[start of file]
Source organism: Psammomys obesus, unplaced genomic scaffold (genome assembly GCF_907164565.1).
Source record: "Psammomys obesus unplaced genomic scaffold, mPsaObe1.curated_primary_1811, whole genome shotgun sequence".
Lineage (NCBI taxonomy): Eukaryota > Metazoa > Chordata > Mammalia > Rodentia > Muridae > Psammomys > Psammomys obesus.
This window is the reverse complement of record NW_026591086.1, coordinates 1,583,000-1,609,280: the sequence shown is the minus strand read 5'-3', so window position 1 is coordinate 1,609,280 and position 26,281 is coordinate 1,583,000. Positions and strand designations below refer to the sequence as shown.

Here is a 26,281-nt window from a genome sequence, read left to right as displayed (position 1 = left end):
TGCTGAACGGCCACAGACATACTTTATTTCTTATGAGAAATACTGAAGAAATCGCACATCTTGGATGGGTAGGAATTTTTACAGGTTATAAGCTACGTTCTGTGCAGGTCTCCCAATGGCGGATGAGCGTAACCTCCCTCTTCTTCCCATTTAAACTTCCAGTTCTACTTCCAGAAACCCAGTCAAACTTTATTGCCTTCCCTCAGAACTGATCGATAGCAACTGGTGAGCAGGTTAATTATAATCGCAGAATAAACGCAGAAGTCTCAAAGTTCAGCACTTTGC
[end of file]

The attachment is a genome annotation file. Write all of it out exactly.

Source organism: Psammomys obesus, unplaced genomic scaffold (genome assembly GCF_907164565.1).
Source record: "Psammomys obesus unplaced genomic scaffold, mPsaObe1.curated_primary_1811, whole genome shotgun sequence".
Lineage (NCBI taxonomy): Eukaryota > Metazoa > Chordata > Mammalia > Rodentia > Muridae > Psammomys > Psammomys obesus.
This window is the reverse complement of record NW_026591086.1, coordinates 1,583,000-1,609,280: the sequence shown is the minus strand read 5'-3', so window position 1 is coordinate 1,609,280 and position 26,281 is coordinate 1,583,000. Positions and strand designations below refer to the sequence as shown.

Here is a 26,281-nt window from a genome sequence, read left to right as displayed (position 1 = left end):
TGCTGAACGGCCACAGACATACTTTATTTCTTATGAGAAATACTGAAGAAATCGCACATCTTGGATGGGTAGGAATTTTTACAGGTTATAAGCTACGTTCTGTGCAGGTCTCCCAATGGCGGATGAGCGTAACCTCCCTCTTCTTCCCATTTAAACTTCCAGTTCTACTTCCAGAAACCCAGTCAAACTTTATTGCCTTCCCTCAGAACTGATCGATAGCAACTGGTGAGCAGGTTAATTATAATCGCAGAATAAACGCAGAAGTCTCAAAGTTCAGCACTTTGC